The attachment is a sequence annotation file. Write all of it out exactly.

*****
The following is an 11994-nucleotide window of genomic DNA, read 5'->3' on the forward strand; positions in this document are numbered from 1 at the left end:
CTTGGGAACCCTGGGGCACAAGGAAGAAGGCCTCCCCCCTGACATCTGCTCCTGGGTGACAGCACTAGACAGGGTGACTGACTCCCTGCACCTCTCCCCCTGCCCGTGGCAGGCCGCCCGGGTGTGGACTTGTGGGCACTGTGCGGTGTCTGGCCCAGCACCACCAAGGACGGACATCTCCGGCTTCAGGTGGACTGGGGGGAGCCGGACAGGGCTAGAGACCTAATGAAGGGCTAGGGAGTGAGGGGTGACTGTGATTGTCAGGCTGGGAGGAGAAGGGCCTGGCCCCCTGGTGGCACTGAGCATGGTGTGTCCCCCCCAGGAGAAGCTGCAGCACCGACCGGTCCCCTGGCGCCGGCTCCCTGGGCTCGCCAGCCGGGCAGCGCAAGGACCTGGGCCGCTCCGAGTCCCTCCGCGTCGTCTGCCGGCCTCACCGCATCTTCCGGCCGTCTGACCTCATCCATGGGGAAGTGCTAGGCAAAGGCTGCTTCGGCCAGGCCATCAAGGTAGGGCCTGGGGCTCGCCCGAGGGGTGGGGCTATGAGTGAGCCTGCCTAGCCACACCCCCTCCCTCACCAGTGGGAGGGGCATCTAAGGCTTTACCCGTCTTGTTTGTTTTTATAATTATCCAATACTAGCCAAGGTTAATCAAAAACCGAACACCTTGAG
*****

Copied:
The following is an 11994-nucleotide window of genomic DNA, read 5'->3' on the forward strand; positions in this document are numbered from 1 at the left end:
CTTGGGAACCCTGGGGCACAAGGAAGAAGGCCTCCCCCCTGACATCTGCTCCTGGGTGACAGCACTAGACAGGGTGACTGACTCCCTGCACCTCTCCCCCTGCCCGTGGCAGGCCGCCCGGGTGTGGACTTGTGGGCACTGTGCGGTGTCTGGCCCAGCACCACCAAGGACGGACATCTCCGGCTTCAGGTGGACTGGGGGGAGCCGGACAGGGCTAGAGACCTAATGAAGGGCTAGGGAGTGAGGGGTGACTGTGATTGTCAGGCTGGGAGGAGAAGGGCCTGGCCCCCTGGTGGCACTGAGCATGGTGTGTCCCCCCCAGGAGAAGCTGCAGCACCGACCGGTCCCCTGGCGCCGGCTCCCTGGGCTCGCCAGCCGGGCAGCGCAAGGACCTGGGCCGCTCCGAGTCCCTCCGCGTCGTCTGCCGGCCTCACCGCATCTTCCGGCCGTCTGACCTCATCCATGGGGAAGTGCTAGGCAAAGGCTGCTTCGGCCAGGCCATCAAGGTAGGGCCTGGGGCTCGCCCGAGGGGTGGGGCTATGAGTGAGCCTGCCTAGCCACACCCCCTCCCTCACCAGTGGGAGGGGCATCTAAGGCTTTACCCGTCTTGTTTGTTTTTATAATTATCCAATACTAGCCAAGGTTAATCAAAAACCGAACACCTTGAG